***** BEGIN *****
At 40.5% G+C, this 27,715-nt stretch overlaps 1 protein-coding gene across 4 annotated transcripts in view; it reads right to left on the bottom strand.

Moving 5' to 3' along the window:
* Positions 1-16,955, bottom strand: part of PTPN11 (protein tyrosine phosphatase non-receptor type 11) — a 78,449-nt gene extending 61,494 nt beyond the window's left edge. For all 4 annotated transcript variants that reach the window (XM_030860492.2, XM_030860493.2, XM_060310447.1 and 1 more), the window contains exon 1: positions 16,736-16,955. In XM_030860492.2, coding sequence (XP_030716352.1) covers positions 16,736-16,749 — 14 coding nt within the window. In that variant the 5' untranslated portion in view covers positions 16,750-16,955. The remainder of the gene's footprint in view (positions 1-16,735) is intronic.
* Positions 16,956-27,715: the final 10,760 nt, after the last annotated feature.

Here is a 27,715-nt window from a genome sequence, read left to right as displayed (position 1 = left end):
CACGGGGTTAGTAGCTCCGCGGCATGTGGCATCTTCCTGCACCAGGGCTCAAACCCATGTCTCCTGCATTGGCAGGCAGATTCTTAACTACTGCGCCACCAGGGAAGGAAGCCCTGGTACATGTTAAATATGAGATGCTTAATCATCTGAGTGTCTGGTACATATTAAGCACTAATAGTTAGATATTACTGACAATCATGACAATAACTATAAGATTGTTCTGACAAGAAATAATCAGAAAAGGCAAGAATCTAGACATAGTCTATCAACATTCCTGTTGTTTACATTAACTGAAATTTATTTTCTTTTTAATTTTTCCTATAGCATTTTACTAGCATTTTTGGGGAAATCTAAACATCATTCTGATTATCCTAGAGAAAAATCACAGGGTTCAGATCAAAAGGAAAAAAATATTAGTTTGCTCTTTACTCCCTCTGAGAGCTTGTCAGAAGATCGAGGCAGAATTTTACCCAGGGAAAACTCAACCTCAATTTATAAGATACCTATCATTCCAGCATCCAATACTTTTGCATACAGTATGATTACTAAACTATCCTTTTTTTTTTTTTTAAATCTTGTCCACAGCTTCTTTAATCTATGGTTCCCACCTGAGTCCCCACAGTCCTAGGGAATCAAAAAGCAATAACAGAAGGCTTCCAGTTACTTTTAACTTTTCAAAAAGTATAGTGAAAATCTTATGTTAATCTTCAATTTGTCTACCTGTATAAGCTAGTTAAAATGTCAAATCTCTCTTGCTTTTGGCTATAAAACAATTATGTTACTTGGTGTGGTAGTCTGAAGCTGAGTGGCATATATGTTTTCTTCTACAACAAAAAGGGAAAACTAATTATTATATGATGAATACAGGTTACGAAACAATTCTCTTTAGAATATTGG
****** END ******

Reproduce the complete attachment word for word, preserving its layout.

At 40.5% G+C, this 27,715-nt stretch overlaps 1 protein-coding gene across 4 annotated transcripts in view; it reads right to left on the bottom strand.

Moving 5' to 3' along the window:
* Positions 1-16,955, bottom strand: part of PTPN11 (protein tyrosine phosphatase non-receptor type 11) — a 78,449-nt gene extending 61,494 nt beyond the window's left edge. For all 4 annotated transcript variants that reach the window (XM_030860492.2, XM_030860493.2, XM_060310447.1 and 1 more), the window contains exon 1: positions 16,736-16,955. In XM_030860492.2, coding sequence (XP_030716352.1) covers positions 16,736-16,749 — 14 coding nt within the window. In that variant the 5' untranslated portion in view covers positions 16,750-16,955. The remainder of the gene's footprint in view (positions 1-16,735) is intronic.
* Positions 16,956-27,715: the final 10,760 nt, after the last annotated feature.

Here is a 27,715-nt window from a genome sequence, read left to right as displayed (position 1 = left end):
CACGGGGTTAGTAGCTCCGCGGCATGTGGCATCTTCCTGCACCAGGGCTCAAACCCATGTCTCCTGCATTGGCAGGCAGATTCTTAACTACTGCGCCACCAGGGAAGGAAGCCCTGGTACATGTTAAATATGAGATGCTTAATCATCTGAGTGTCTGGTACATATTAAGCACTAATAGTTAGATATTACTGACAATCATGACAATAACTATAAGATTGTTCTGACAAGAAATAATCAGAAAAGGCAAGAATCTAGACATAGTCTATCAACATTCCTGTTGTTTACATTAACTGAAATTTATTTTCTTTTTAATTTTTCCTATAGCATTTTACTAGCATTTTTGGGGAAATCTAAACATCATTCTGATTATCCTAGAGAAAAATCACAGGGTTCAGATCAAAAGGAAAAAAATATTAGTTTGCTCTTTACTCCCTCTGAGAGCTTGTCAGAAGATCGAGGCAGAATTTTACCCAGGGAAAACTCAACCTCAATTTATAAGATACCTATCATTCCAGCATCCAATACTTTTGCATACAGTATGATTACTAAACTATCCTTTTTTTTTTTTTTAAATCTTGTCCACAGCTTCTTTAATCTATGGTTCCCACCTGAGTCCCCACAGTCCTAGGGAATCAAAAAGCAATAACAGAAGGCTTCCAGTTACTTTTAACTTTTCAAAAAGTATAGTGAAAATCTTATGTTAATCTTCAATTTGTCTACCTGTATAAGCTAGTTAAAATGTCAAATCTCTCTTGCTTTTGGCTATAAAACAATTATGTTACTTGGTGTGGTAGTCTGAAGCTGAGTGGCATATATGTTTTCTTCTACAACAAAAAGGGAAAACTAATTATTATATGATGAATACAGGTTACGAAACAATTCTCTTTAGAATATTGG